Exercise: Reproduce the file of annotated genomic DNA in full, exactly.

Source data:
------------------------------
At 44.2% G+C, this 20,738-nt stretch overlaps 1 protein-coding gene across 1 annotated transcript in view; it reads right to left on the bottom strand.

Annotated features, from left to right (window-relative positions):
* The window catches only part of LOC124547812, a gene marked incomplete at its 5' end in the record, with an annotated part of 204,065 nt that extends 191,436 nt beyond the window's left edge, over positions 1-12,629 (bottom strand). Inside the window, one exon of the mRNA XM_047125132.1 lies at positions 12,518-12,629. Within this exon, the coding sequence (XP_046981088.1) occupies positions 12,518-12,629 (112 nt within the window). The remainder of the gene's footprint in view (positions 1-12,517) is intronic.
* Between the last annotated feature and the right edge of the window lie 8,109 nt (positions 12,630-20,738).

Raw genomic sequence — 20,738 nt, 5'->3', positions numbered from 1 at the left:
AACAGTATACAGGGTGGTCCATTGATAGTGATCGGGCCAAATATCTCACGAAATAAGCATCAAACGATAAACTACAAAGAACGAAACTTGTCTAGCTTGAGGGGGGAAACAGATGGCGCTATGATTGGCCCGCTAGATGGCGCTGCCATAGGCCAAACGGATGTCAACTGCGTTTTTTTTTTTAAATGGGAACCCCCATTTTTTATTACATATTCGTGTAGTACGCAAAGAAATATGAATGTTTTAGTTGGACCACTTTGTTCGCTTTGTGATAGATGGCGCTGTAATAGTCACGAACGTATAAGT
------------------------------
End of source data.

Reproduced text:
At 44.2% G+C, this 20,738-nt stretch overlaps 1 protein-coding gene across 1 annotated transcript in view; it reads right to left on the bottom strand.

Annotated features, from left to right (window-relative positions):
* The window catches only part of LOC124547812, a gene marked incomplete at its 5' end in the record, with an annotated part of 204,065 nt that extends 191,436 nt beyond the window's left edge, over positions 1-12,629 (bottom strand). Inside the window, one exon of the mRNA XM_047125132.1 lies at positions 12,518-12,629. Within this exon, the coding sequence (XP_046981088.1) occupies positions 12,518-12,629 (112 nt within the window). The remainder of the gene's footprint in view (positions 1-12,517) is intronic.
* Between the last annotated feature and the right edge of the window lie 8,109 nt (positions 12,630-20,738).

Raw genomic sequence — 20,738 nt, 5'->3', positions numbered from 1 at the left:
AACAGTATACAGGGTGGTCCATTGATAGTGATCGGGCCAAATATCTCACGAAATAAGCATCAAACGATAAACTACAAAGAACGAAACTTGTCTAGCTTGAGGGGGGAAACAGATGGCGCTATGATTGGCCCGCTAGATGGCGCTGCCATAGGCCAAACGGATGTCAACTGCGTTTTTTTTTTTAAATGGGAACCCCCATTTTTTATTACATATTCGTGTAGTACGCAAAGAAATATGAATGTTTTAGTTGGACCACTTTGTTCGCTTTGTGATAGATGGCGCTGTAATAGTCACGAACGTATAAGT